If there are bubbles, that means the yeast is alive and ready to use, simply add it to the recipe as is. If there’s no change, the yeast is dead. Discard and buy fresh.
TIP: Dry active yeast can be stored in the freezer to prolong its life.
Why is my focaccia dense?
Focaccia can turn out dense for a few reasons.
1. Not enough water: This can leave you with dense, dry focaccia. For accuracy, measure out your ingredients using weight instead of cups to ensure you have the right ratio of ingredients.
2. Not proved enough: Depending on the temperature, focaccia dough can take anywhere between 1-3 hours to proof. The dough is properly proved when it’s doubled in size and the surface springs back when poked.
3. Oven temperature: If the oven is too cold, it can lead to dense bread as it doesn’t heat the gases in the dough enough to make them expand and rise. Preheat the oven and don’t leave the door open too long when placing focaccia inside. This ensures the oven is nice and hot. If your bread still turns out dense, it may be worth checking the oven temperature using an oven thermometer.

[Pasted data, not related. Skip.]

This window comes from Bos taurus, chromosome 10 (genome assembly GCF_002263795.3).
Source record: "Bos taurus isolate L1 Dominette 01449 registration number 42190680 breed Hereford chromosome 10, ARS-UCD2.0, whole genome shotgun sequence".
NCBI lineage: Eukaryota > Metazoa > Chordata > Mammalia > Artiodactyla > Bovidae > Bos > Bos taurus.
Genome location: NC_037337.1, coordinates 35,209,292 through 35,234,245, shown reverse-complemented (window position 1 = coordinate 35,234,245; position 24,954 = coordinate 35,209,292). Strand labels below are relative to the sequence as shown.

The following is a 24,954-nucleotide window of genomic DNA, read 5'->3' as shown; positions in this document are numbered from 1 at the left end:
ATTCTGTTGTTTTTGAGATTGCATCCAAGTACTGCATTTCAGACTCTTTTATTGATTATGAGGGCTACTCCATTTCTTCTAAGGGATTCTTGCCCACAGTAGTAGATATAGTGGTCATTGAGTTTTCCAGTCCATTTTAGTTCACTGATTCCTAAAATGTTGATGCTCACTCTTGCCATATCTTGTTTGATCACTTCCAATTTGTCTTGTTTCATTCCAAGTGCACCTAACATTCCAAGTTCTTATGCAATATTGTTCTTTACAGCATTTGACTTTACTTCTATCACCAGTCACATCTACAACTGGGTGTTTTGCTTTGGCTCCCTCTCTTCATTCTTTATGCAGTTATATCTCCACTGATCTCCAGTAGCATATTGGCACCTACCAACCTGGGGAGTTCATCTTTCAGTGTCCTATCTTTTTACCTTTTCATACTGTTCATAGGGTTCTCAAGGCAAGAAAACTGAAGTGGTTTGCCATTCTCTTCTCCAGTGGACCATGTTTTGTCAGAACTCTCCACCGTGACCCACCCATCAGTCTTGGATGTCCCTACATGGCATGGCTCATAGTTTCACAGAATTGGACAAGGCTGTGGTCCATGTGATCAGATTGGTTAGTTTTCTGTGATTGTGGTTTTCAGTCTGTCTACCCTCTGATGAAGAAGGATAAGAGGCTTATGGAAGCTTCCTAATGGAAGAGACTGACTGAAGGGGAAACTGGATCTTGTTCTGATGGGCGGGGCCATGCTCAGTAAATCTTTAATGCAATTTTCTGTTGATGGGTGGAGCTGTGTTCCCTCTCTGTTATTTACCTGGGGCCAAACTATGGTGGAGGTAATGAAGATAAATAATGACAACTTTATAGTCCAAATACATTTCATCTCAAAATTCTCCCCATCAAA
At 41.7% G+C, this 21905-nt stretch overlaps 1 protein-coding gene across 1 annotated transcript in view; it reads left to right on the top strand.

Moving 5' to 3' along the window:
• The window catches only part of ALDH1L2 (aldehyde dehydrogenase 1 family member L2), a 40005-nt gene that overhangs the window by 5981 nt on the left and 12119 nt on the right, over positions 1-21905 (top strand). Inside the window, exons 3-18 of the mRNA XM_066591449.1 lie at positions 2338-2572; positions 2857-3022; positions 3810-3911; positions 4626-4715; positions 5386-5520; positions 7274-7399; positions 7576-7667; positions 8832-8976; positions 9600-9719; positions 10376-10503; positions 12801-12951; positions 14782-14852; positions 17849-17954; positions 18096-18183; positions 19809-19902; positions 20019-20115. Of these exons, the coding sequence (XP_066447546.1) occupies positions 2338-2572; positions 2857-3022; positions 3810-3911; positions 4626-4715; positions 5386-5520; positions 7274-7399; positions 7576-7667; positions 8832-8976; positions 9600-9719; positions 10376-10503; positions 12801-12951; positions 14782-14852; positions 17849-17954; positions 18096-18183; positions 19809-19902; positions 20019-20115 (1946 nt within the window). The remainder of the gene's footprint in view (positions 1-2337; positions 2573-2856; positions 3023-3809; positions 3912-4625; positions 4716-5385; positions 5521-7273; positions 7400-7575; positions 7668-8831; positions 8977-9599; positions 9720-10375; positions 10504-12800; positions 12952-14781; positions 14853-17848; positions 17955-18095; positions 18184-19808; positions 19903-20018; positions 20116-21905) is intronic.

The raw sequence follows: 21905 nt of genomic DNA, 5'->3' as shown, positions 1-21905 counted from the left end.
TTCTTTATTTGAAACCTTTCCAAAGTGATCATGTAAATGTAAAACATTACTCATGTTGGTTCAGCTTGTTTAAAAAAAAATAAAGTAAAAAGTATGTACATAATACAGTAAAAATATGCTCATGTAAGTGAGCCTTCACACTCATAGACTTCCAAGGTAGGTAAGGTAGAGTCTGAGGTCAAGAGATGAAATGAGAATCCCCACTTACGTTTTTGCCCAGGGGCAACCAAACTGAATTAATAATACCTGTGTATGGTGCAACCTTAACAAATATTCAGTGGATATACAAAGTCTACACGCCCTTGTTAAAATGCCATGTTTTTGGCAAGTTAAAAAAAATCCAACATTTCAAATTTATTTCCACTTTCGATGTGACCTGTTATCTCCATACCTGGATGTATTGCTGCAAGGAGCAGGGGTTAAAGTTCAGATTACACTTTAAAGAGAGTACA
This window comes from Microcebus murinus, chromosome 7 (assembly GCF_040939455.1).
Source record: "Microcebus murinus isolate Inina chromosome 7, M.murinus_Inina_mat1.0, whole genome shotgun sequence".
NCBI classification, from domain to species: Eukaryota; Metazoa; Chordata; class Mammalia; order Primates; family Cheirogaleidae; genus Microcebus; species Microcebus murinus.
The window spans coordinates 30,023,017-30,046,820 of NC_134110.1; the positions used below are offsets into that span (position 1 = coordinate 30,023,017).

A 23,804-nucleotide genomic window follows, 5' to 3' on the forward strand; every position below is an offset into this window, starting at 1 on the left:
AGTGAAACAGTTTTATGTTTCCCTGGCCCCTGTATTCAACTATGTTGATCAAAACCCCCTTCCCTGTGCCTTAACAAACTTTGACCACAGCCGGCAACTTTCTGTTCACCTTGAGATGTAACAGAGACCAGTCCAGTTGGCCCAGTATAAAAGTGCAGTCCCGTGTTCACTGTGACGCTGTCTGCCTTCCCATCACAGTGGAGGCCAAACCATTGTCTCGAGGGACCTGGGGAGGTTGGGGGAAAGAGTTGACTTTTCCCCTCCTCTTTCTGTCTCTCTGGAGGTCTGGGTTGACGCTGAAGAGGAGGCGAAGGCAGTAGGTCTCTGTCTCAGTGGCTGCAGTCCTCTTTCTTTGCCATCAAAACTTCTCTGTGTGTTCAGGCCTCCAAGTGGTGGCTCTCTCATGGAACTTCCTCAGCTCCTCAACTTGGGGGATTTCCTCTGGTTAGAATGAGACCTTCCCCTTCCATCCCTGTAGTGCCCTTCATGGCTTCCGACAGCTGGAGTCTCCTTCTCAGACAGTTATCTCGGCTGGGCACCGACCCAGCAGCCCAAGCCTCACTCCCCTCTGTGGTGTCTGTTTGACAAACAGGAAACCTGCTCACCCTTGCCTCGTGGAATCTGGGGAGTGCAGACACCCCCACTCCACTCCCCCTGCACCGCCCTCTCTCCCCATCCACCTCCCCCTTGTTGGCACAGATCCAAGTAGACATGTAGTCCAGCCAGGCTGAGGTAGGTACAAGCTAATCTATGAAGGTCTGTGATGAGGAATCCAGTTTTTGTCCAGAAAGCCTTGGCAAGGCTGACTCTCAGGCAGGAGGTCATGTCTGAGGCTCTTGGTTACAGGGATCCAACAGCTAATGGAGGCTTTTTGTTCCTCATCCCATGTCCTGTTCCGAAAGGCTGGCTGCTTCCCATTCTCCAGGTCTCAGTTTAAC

How long can you let the dough proof?
If your dough has doubled in size but you're not ready to bake yet, cover it in plastic wrap and move it to the fridge for up to 24 hours. If your dough is proving in the fridge, you can keep it in the fridge for up to 24 hours after it has doubled in size, although be careful that you don't allow the dough to prove for too long.
Focaccia topping ideas
These flavour combinations work well with the eggs on top of your focaccia:
- Olive oil and salt
- Fresh tomato slices, basil leaves and olives
- Rosemary or thyme with chunks of mozzarella
- Fresh cherry tomatoes, minced garlic and crumbled feta
- Roasted capsicum and eggplant
- Minced garlic and grated parmesan
More baking recipes
Interested in more baking ideas? Check out the recipes below!
*DISCLAIMER – Australian Eggs is a contributing recipe Partner at myfoodbook.com.au. This feature includes a mix of content sourced from Australian Eggs and our own opinions. Find more about Australian Eggs.